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Five Tips for Your Next Trip to Paris

How to plan a food- and drink-fueled visit

A silver platter filled with ice and topped with a variety of seafood.
Oyster and clams at Clamato.
Stephanie Wu
Stephanie Wu is the editor-in-chief of Eater, overseeing 20+ city sites, national food culture coverage, and an Emmy-award winning video program.

A version of this post originally appeared on September 24, 2022, in Stephanie Wu’s newsletter, “From the Editor,” a roundup of the most vital news and stories in the food world. Read the archives and subscribe now.

If there’s one city I could visit over and over again, it would be Paris. After studying abroad there many years ago, I’ve returned repeatedly, marveling at how the city changes each time I visit yet manages to stay familiar and comfortable.

What I love most after visiting a place repeatedly is how after the second or third trip, there’s no pressure to do it all and see it all, to brave the lines at the Louvre or stuff yourself silly with 15-course meals. And even after so many trips, I’m still learning something new. Here are the tips I picked up this time around.

Breakfast is a sleeper hit

I’m used to grabbing breakfast on the go so I can get a head start while the rest of the city is waking up — and Paris makes that really easy with boulangeries selling jambon beurre and patisseries on every corner. But on this trip, we purposely made two breakfast stops that were highly recommended, and I loved the slower pace and being able to plan my day over coffee. We ordered everything on the menu at Mokonuts, the tiny but mighty space turning out small dishes like pesto egg toast and grape buckwheat scones. Everything was so deceptively simple but packed with flavor. On another morning, we went to Holybelly 5, an Aussie cafe serving flat whites and pancakes. I can’t say I’ve ever eaten pancakes in Paris before, but they were a revelation. So good, so homey, and a reminder that the best meals are often the ones that surprise you.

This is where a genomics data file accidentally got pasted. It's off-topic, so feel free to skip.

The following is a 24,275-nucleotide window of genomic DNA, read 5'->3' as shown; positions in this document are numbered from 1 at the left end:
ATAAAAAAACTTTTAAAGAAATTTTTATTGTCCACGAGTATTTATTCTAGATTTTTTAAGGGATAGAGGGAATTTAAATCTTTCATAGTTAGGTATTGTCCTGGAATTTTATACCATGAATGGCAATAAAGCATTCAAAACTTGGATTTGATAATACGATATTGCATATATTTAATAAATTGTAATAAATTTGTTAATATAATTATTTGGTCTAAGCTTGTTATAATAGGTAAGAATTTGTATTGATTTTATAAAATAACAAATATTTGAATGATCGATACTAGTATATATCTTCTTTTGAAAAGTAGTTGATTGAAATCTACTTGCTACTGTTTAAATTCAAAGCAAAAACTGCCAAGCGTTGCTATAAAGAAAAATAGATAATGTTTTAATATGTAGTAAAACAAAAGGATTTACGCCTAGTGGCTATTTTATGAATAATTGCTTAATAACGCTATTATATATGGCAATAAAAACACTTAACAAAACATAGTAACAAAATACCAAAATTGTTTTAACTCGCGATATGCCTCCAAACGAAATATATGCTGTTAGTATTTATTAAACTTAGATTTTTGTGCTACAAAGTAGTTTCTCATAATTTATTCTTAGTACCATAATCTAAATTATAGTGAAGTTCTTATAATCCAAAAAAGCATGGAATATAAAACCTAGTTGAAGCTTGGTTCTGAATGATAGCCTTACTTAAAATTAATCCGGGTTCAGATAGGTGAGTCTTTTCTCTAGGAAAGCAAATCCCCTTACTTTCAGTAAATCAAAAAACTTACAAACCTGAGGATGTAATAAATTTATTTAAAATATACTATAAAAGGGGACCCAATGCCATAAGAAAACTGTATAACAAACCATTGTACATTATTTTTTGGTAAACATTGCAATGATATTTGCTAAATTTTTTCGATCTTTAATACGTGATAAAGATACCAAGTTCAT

Hotel bars are a fun way to see a different side of the city

With a kid in tow, we spent less time at bars then we typically would. But I really wanted to make a stop at the renovated Rosewood Hôtel de Crillon, which had reopened since my last trip. The Bar Les Ambassadeurs was absolutely stunning, with a fun cocktail menu inspired by street art around the city. It was a taste of fancy gilded Paris, even just for a few hours.

Don’t overlook takeout options

I tend not to seek out Chinese food when I travel, but on one rainy night, takeout dumplings and soup from Raviolis Chinois Nord-Est, on the Eater 38 list, seemed like just the right thing. It reminded me of being a student and looking for the cheapest, most filling meal, and was so satisfying.

Paris has embraced the cold beverage

Boba has truly arrived in Paris. I don’t remember seeing any tea shops in the past, and now they’re on every corner, including a few locations of Taiwan-based chain Xing Fu Tang. Also, I used to have a hard time finding takeout iced coffee in Paris, but now it seems every place has a cold brew or iced coffee on the menu. A welcome change!

Always leave room for a surprise meal

In a city like Paris, I plan out all the meals that I know require a reservation, since I don’t want to be disappointed by not getting in somewhere. This trip was long enough that we had some open meal slots, and decided to line up for Clamato, the walk-in-only seafood and wine bar from the Septime team. From the raw oysters to the summery tomato salad, the food was pitch-perfect and delicious, but was also a casual, quick lunch. It’s a meal I’ll be dreaming of for a long time.